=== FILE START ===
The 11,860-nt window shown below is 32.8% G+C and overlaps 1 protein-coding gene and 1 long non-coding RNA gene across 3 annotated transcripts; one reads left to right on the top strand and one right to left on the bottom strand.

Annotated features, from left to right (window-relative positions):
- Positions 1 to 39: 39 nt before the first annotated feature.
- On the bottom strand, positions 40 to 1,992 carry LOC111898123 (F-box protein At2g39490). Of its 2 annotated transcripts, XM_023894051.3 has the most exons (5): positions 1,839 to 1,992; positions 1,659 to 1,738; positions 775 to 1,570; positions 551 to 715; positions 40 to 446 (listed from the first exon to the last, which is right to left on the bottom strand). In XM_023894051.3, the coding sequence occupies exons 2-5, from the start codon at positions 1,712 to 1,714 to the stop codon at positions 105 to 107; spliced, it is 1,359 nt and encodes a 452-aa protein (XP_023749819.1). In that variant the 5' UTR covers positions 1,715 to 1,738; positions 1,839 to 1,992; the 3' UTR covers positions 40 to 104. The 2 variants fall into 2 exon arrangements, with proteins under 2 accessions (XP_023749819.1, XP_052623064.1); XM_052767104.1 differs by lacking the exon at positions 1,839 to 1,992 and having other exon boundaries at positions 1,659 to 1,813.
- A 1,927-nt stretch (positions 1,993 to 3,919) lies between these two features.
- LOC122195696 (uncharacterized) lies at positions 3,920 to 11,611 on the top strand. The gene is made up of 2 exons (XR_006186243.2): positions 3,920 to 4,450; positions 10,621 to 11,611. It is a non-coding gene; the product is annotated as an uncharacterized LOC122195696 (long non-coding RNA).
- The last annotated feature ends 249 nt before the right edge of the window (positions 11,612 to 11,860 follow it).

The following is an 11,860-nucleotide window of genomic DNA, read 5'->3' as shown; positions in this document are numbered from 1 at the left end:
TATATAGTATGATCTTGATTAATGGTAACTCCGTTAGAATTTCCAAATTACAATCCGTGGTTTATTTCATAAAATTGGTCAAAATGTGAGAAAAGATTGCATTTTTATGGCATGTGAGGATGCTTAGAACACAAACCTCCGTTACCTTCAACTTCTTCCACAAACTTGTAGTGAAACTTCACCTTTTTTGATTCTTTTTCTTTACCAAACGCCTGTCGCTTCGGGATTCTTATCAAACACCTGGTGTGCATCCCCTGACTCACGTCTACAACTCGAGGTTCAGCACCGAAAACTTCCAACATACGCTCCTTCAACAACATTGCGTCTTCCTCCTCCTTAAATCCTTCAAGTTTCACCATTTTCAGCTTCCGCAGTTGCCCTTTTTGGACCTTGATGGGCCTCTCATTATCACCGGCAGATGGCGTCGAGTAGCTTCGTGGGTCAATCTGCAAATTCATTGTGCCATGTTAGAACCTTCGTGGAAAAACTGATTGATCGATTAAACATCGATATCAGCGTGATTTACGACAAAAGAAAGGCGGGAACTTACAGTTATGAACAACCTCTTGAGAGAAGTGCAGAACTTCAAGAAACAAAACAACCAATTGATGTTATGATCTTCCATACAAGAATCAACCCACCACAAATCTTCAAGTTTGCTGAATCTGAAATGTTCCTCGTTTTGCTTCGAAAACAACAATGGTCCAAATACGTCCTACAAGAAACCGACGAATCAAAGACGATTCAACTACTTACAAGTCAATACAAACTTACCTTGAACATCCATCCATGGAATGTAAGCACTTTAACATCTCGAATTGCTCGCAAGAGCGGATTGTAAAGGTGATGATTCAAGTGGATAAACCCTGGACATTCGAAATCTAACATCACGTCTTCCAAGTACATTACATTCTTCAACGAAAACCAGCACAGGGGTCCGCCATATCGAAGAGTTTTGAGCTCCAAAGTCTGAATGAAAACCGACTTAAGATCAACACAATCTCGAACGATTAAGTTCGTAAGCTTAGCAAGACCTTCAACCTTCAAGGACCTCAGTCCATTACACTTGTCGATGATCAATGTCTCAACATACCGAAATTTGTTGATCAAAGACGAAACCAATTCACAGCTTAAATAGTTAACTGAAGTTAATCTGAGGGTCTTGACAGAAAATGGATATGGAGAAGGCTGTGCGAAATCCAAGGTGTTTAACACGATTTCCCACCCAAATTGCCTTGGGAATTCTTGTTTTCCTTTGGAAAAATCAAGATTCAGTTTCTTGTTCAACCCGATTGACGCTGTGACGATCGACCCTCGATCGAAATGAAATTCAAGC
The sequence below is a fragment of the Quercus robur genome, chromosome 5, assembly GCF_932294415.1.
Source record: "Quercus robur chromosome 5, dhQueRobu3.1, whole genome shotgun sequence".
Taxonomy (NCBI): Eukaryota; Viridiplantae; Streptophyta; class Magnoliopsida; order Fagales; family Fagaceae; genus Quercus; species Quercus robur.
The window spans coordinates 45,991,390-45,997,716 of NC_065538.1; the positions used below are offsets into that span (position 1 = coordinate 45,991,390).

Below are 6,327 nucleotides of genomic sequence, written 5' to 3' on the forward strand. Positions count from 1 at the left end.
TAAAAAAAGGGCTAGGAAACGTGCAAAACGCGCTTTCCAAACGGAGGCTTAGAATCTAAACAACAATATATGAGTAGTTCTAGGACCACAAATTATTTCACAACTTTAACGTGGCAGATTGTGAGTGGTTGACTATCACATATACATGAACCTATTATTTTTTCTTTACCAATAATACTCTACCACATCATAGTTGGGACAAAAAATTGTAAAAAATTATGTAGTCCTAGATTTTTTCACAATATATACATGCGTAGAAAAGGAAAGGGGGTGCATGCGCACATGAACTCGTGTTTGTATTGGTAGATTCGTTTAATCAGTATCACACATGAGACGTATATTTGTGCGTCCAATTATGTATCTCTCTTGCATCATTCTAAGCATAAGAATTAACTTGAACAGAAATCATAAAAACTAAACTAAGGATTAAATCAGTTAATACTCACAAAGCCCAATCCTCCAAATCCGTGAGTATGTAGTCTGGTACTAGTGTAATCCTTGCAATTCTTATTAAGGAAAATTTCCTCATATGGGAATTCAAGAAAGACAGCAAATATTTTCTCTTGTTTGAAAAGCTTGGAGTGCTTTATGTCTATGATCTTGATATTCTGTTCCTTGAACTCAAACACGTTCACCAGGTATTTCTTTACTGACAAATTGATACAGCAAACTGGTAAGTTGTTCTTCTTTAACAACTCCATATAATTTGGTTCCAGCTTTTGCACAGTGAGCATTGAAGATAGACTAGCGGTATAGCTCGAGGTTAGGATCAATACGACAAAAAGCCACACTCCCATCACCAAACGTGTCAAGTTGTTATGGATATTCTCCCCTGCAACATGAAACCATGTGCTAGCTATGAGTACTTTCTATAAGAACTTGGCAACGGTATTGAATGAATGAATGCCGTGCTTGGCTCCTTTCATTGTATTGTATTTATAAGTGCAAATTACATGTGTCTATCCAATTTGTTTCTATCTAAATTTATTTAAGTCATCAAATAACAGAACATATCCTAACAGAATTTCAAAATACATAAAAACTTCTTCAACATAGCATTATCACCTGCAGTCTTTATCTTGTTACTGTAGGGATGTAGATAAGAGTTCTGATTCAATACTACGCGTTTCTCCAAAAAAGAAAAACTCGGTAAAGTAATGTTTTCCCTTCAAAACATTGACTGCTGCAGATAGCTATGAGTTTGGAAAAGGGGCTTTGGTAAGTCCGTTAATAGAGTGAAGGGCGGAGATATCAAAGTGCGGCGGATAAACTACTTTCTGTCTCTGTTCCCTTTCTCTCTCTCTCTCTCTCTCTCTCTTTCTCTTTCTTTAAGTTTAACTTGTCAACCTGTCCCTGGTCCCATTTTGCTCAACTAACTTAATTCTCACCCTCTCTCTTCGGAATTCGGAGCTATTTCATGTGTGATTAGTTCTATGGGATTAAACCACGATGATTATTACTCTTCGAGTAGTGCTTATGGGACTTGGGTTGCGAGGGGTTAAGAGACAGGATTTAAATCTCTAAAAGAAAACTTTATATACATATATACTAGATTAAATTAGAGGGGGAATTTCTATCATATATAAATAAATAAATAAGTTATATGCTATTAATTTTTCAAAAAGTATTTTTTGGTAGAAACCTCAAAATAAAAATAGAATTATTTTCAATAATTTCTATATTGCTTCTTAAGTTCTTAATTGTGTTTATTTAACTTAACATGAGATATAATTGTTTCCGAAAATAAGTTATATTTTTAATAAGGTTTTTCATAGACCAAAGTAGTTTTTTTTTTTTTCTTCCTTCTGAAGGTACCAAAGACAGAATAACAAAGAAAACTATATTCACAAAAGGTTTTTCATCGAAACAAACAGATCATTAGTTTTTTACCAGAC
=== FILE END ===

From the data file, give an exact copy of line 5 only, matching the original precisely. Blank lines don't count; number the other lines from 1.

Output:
- A 1,927-nt stretch (positions 1,993 to 3,919) lies between these two features.